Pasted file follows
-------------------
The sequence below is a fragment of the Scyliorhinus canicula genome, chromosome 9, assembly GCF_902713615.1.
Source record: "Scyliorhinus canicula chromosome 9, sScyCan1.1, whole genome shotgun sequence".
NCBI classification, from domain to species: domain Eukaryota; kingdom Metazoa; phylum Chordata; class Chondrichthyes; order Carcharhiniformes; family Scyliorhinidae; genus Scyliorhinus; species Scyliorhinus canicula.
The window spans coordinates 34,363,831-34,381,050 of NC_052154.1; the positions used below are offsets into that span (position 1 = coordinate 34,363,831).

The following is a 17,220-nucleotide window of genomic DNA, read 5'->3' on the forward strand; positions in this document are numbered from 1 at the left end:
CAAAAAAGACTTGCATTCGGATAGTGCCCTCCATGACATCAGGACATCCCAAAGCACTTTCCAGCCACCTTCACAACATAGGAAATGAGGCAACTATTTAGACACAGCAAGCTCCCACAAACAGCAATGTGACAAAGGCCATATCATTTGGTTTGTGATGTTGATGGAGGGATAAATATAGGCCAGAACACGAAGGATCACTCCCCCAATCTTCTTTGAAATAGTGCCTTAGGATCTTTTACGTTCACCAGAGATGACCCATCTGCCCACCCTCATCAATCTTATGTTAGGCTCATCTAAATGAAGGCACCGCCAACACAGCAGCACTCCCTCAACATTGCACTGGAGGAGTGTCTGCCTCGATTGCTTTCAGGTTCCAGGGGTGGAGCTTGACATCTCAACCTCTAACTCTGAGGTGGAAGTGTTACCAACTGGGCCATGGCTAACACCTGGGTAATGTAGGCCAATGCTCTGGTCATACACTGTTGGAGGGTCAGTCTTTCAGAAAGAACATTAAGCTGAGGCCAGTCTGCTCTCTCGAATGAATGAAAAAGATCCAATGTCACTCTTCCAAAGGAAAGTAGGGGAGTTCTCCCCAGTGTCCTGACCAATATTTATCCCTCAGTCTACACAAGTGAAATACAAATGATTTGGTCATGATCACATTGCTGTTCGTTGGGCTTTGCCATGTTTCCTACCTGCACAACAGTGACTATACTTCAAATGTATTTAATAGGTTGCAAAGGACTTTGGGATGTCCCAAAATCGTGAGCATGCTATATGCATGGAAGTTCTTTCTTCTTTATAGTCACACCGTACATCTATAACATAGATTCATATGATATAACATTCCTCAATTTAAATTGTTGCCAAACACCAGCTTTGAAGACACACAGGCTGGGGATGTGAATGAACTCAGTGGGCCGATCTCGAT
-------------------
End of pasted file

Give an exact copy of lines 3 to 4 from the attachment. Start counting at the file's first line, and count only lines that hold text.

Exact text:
NCBI classification, from domain to species: domain Eukaryota; kingdom Metazoa; phylum Chordata; class Chondrichthyes; order Carcharhiniformes; family Scyliorhinidae; genus Scyliorhinus; species Scyliorhinus canicula.
The window spans coordinates 34,363,831-34,381,050 of NC_052154.1; the positions used below are offsets into that span (position 1 = coordinate 34,363,831).